Beyond that, the Big Idea he's talking about through the whole piece is that there are a lot of advantages in building a platform for products instead of a single do-it-all product that tries to be everything to everybody. With a platform, you can build many different products, and you can let other people build products on your platform too, and in that way you can better serve your customers and even let them use your stuff to serve themselves. But, it doesn't work if you don't commit to the platform; it doesn't work if you don't use the platform yourself, or if you use it but also have some extra for-internal-use-only tools.

Adding my own 2 cents, what he's talking about is very much like the difference between top-down and bottom-up design. Top-down: you dream up a product, and then set about specifying all the things that product will be able to do, and then you build that product. Bottom-up: you dream up a product, but instead of trying to determine every little feature up front, you instead build a number of parts that you can combine in all sorts of ways to arrive at something kinda-sorta like the product you imagined in the first place, but along the way you might also use those same tools to build a bunch of other things you never even thought about.

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Tov-Down vs. Bottom-Up wasn't my take away at all. It was my impression that he was stating one of the best ways to approach SOA is after the fact. This is because the product already exists and you already clearly know the requirements. I think he was merely ranting about how Amazon successfuly took this approach after the fact (despite what sounds like a horrible work environment and nightmarish micro-managing) where this isn't even on Google's radar. He is afraid that Facebook and Amazon are eating his lunch. –  maple_shaft Oct 13 '11 at 12:19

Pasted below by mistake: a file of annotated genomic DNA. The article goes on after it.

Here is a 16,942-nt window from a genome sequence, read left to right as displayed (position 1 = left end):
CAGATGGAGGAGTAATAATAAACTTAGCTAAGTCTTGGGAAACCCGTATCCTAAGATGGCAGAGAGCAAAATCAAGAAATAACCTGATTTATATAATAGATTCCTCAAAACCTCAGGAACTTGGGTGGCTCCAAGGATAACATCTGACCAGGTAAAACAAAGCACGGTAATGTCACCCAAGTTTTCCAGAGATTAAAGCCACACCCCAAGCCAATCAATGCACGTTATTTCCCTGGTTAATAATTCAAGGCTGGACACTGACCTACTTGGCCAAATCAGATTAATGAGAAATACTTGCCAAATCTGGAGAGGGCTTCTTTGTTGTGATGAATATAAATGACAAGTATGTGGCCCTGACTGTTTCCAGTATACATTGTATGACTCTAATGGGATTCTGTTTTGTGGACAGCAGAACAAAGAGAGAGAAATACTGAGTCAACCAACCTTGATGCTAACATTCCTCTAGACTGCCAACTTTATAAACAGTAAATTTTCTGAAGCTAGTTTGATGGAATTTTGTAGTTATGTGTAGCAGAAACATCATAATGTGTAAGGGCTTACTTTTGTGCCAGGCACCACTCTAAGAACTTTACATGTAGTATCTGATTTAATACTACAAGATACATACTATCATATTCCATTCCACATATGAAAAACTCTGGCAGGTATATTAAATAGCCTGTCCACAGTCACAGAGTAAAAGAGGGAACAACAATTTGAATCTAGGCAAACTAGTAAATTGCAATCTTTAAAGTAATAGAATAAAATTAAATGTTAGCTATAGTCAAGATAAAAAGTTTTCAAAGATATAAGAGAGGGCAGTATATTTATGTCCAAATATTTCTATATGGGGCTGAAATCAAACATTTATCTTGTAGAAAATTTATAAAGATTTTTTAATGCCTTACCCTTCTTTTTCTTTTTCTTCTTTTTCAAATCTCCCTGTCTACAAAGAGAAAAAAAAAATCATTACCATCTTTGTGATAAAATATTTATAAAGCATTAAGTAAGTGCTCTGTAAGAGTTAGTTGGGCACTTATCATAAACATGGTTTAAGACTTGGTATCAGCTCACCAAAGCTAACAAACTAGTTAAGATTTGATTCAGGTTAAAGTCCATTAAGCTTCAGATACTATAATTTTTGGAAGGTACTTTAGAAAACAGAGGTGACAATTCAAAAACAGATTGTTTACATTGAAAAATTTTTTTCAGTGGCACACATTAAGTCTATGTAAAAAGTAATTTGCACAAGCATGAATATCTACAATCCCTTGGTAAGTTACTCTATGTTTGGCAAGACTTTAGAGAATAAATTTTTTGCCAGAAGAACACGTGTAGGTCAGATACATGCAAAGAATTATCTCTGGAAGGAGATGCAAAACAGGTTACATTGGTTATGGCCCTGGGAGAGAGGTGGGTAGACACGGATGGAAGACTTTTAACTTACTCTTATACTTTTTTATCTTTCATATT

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@maple_shaft, no argument there -- I hope I'm clear above that the last paragraph is my observation rather than Yegge's. I think it might be possible to design a platform from the top down, but I don't think you'd get a very good platform that way. If you're eating your own dogfood, you're going to discover all the things the platform needs and you'll make them bulletproof. To me, that's a very bottom-up approach. –  Caleb Oct 13 '11 at 14:44
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Use your own software - it is the best way to test it and perfect it.

A "platform" is this article refers to a piece of software that other people can use to make their own programs work. For example, Facebook is the "platform" that Zynga used to make "Farmville" work.

Windows is a platform too - because other programs (Word, Chrome, World of Warcraft) use it to work.

The article makes the distinction between a "platform" and a "product". A product is also a piece of software, but is "stand alone" - it is something people will use, but isn't something that software creators can "extend" by writing software that uses it. Most programs that run on Windows are products in this sense rather than platforms.

The biggest criticism in this article is against Google+, which is a (to me) brilliant product (as in I love to use it) but not a good platform because it doesn't expose an API or service that other programmers can use. For example: Google Reader can't easily see and post to Google+; Flipboard (ipad app) can't see or post to Google+.

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I believe it's saying, "Use the same interface you're giving to the outside world." The interface you give your own programmers is going to be good (hopefully because a programmer will create an interface that s/he would like to use). If you have a different interface internally than you have externally, then the external interface will be lacking since the people who use it are not able to change it for the better.

In that way, nobody will use your platform because it will be impossible to use. They won't be able to get the information from the platform they need. They're relegated to second-class citizens and third-parties will go somewhere they are treated well.